You can't move these days for quality American TV dramas—Six Feet Under, The Badge, Boomtown, 24, the increasingly amazing Alias—so it says a lot for the enduring genius of David Chase's Mob epic that it remains the most compelling of the current generation of TV imports. Series Four was as frightening and funny as anything that preceded it, and was especially notable for its treatment of the darkening relationship between James Gandolfini and Edie Falco. The episode where Tony snuffs Ralphy is unbelievable.
Antonio Banderas and Lucy Liu play secret agents who start out on opposite sides, then realise they should be allies. The script and plot barely make it out of the first dimension, the stunts are contrived and irritating and one can only assume the stars were blackmailed into taking part. A strong contender for worst movie of the year.
Like something director/star Clint Eastwood and his trusty Malpaso production company knocked off in a weekend, Blood Work is a soulless chunk of Dirty Harryology. Yet again playing the geriatric-but-noble card, Clint is former FBI profiler Terry McCaleb, who's brought out of retirement to catch a nasty serial killer who once gave him a heart attack (don't ask!).
With a moody slow-mo intro, followed by a wickedly funny history of methamphetamine and capped by an intriguing roll call of deviant speed-freaks, the first 15 minutes of The Salton Sea promises, and delivers, far more than the rest of the movie can handle. Val Kilmer is the widower hunting his wife's killers among Los Angeles' drug detritus.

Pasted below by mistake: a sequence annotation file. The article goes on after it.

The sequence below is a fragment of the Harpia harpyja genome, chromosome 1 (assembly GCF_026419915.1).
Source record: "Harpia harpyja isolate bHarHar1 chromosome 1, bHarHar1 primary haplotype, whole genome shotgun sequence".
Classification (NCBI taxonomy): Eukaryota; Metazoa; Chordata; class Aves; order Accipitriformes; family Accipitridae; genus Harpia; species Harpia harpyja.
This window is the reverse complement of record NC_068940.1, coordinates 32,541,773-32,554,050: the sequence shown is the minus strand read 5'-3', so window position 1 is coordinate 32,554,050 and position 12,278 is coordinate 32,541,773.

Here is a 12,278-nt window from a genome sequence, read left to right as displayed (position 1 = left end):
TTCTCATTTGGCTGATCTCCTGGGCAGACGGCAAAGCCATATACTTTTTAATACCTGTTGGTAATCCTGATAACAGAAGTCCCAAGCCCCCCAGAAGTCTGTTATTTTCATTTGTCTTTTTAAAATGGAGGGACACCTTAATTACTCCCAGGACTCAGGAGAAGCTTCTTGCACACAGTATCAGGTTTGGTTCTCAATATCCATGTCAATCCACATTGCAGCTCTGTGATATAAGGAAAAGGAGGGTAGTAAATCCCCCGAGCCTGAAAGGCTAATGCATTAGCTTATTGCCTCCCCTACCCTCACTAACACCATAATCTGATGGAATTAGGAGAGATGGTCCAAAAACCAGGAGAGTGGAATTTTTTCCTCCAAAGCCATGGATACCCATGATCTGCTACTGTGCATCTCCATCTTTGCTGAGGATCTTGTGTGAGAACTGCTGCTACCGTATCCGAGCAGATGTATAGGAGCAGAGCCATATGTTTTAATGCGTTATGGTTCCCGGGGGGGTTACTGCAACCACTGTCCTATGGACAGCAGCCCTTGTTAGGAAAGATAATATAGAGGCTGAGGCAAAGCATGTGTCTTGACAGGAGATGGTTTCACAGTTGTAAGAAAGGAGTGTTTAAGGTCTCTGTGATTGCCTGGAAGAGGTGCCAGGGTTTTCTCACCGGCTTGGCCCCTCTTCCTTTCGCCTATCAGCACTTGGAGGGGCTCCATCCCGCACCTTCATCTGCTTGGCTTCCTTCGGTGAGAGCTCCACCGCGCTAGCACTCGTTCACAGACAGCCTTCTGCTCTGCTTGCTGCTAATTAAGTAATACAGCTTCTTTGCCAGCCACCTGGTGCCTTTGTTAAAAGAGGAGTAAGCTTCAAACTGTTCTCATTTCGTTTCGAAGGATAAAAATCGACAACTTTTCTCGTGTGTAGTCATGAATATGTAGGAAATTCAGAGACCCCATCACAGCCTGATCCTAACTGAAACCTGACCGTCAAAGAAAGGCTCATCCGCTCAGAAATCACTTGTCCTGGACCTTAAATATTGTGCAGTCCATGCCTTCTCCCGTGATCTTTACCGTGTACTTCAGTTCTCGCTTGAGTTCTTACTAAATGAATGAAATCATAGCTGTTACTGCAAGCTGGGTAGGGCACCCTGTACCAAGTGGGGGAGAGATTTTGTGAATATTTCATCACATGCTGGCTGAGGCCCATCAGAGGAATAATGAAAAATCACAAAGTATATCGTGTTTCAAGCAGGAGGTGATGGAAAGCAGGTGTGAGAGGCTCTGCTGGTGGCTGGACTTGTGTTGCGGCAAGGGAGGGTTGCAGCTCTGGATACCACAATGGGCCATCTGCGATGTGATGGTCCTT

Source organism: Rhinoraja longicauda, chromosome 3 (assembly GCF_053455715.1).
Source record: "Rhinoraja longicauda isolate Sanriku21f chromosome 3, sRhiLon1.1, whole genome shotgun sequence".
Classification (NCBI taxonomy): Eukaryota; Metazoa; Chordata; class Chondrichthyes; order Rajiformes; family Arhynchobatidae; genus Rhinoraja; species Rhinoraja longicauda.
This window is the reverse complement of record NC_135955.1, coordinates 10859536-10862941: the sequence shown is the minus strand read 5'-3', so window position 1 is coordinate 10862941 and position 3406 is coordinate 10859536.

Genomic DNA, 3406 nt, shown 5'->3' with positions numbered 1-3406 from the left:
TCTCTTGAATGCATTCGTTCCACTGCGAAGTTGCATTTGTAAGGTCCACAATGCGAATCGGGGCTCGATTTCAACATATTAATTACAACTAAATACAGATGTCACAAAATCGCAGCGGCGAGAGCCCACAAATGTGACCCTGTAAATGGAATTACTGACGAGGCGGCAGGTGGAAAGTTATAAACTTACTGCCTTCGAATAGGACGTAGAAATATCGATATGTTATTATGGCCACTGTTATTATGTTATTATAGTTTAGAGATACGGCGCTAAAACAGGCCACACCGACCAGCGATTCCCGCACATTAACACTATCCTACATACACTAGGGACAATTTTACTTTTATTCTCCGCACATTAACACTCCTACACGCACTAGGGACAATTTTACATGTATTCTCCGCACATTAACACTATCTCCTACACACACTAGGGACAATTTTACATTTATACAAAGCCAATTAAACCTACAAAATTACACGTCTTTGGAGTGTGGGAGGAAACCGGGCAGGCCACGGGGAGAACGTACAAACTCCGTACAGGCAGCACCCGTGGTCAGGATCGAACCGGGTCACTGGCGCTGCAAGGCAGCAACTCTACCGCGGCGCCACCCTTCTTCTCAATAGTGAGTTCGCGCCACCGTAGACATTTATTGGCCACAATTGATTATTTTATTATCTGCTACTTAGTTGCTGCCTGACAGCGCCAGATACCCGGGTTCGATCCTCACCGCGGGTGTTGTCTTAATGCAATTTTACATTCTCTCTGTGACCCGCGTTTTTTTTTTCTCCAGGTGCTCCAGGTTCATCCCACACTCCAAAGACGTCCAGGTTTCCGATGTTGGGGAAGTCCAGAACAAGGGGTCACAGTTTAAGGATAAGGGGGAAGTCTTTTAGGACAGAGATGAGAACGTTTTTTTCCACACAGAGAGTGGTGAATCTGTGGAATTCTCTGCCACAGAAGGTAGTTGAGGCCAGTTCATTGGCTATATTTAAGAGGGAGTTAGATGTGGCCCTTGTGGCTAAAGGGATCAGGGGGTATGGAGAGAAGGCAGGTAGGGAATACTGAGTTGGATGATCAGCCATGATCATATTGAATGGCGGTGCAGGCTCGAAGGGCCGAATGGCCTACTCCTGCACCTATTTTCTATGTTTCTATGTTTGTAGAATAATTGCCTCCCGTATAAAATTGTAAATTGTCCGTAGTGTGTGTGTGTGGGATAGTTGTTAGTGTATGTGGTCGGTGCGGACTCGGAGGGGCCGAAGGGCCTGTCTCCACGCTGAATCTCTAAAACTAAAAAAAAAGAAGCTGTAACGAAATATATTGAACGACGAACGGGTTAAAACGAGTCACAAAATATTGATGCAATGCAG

Sandra Bullock got little credit for branching out as a gum-chewing, neurotic hardcase in this clever Barbet Schroeder cop thriller. Two Dostoyevsky students commit the perfect murder as an intellectual challenge; it's up to boozy Bullock and sidekick Ben Chaplin to rattle their smugness. Schroeder ensures it has a dark heart.
In a small Arizona town a toxic waste dump creates a plague of hundreds of giant spiders. Cue mass destruction and enormous fun, since the SFX are first-rate, the cast (led by David Arquette) is solid and the script strikes the right balance between laughs and twitch-inducing 'arach-attacks'. The best giant bug movie for decades.
DVD EXTRAS: Trailer, commentary, deleted scenes, plus Larger Than Life—director Ellory Elkayem's first award-winning short horror film.